Regardless of the size of the tower, it is recommended to plant a maximum of 4 plants per tower.
Tomato plants can also grow on a Tower Garden by just letting the vines crawl onto the ground. This is another approach. Allowing plants which are generally planted at the bottom of the Tower Garden to crawl onto the ground gives the center results as well. However, at Agrotonomy, we are against such a growing strategy because allowing tomato plants to grow in direct contact with the ground increases greatly the chances of insects/pests.
Aside from the grow cage consideration, we advise you to prune your tomatoes with caution. In fact, in the past, we were always big advocates of pruning tomato plants cutting leaves drastically allowing more sun exposure to the fruits thus facilitating the ripening process.
Pruning tomato plants severely gives more sun to the fruits and facilitates the harvesting process. However, we recently found out that by allowing most leaves to turn brown and die before removing them increases the flavor and sweetness of the tomatoes ( watch video featured on this page). Although have not collected any scientific data yet regarding this issue, it appears that when the leaves die while still part of the tomato plant, They release nutrients to the rest of the plant throughout the process of turning brown. Of course, we do manicure our tomato plants by removing as many sucker leaves as possible but nowadays, we take a much more relaxed approach when it comes to pruning tomato plants on a Tower Garden aeroponic system.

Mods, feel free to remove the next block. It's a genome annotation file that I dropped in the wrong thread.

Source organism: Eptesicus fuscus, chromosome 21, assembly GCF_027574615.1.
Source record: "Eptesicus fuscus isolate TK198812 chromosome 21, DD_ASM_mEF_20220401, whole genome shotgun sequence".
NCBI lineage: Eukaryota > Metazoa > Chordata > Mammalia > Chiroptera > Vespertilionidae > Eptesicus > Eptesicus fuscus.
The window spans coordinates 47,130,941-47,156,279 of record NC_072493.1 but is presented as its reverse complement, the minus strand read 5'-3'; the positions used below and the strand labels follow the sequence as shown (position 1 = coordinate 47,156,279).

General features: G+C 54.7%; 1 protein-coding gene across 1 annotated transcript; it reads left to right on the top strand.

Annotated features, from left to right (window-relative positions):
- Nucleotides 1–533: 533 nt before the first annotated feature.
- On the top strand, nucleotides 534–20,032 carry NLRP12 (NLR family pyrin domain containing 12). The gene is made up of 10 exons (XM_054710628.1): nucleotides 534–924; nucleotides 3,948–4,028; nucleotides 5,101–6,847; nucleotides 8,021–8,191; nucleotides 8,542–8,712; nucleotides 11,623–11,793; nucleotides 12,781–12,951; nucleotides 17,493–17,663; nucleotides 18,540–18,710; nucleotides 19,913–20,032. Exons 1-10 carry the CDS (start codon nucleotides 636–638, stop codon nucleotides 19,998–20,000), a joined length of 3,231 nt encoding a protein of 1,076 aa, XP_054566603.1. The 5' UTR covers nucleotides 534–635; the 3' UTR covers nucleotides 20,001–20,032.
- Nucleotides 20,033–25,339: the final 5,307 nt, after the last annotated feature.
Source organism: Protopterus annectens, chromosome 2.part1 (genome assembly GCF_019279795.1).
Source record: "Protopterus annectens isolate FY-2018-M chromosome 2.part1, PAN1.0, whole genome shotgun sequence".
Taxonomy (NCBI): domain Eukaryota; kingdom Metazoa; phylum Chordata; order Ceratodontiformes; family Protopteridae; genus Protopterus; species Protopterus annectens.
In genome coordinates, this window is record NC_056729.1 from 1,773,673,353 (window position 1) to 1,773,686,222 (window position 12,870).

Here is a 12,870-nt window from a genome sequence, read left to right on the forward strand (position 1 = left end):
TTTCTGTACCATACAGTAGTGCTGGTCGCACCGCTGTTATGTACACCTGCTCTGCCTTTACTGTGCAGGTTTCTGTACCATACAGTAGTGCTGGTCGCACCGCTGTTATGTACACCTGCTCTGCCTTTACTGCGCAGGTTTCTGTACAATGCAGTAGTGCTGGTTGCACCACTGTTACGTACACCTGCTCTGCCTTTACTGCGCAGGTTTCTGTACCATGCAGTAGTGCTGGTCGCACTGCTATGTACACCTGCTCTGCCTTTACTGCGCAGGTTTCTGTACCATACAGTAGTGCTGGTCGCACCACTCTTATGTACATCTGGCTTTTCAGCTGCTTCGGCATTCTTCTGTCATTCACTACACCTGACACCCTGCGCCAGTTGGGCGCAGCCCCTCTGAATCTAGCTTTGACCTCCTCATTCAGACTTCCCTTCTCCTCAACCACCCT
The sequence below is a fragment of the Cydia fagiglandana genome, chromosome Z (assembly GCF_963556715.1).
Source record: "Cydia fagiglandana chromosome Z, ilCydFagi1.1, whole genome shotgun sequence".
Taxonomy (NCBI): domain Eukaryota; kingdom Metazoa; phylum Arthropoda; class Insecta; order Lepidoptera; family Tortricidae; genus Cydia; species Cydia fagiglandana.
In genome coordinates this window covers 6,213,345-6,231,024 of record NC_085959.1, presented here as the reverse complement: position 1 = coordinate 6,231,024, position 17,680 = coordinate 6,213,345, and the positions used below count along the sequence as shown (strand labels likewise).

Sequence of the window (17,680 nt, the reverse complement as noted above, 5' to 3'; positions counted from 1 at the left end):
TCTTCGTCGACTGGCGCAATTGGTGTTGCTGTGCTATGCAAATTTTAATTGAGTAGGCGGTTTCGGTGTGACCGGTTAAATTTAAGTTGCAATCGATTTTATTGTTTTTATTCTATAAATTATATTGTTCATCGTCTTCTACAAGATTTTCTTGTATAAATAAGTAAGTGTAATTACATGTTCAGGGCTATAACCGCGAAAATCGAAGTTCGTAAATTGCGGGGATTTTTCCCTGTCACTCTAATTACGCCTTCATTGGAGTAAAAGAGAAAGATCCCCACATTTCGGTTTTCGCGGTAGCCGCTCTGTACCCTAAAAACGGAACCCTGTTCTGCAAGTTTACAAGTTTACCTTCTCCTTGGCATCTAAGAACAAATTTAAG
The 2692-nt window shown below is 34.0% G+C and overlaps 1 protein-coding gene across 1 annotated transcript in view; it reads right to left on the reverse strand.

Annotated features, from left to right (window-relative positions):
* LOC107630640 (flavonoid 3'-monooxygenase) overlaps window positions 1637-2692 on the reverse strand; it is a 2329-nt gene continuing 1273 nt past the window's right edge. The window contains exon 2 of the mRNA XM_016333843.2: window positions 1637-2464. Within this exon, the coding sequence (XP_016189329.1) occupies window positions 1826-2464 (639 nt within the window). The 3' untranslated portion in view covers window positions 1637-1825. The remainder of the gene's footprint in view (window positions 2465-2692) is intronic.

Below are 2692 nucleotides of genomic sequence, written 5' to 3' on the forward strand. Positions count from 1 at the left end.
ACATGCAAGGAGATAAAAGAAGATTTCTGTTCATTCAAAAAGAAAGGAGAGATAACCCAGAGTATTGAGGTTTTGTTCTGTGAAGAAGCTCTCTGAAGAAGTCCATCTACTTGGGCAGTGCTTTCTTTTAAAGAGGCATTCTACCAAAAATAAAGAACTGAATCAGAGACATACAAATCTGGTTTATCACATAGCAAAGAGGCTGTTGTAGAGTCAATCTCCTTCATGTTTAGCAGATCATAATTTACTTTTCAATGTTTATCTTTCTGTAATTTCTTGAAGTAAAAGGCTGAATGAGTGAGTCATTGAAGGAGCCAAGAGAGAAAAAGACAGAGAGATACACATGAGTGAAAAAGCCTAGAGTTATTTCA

We have also noticed that we get better results when picking tomatoes at an early stage (not green but not 100% ripe yet). Tomatoes will ripen after being harvested as they release ethylene (a natural gas released by some fruits promoting ripening). After becoming ripe enough, these tomatoes will usually have a better ‘shelf life’ than their counterparts which ripened fully on the vine before being picked.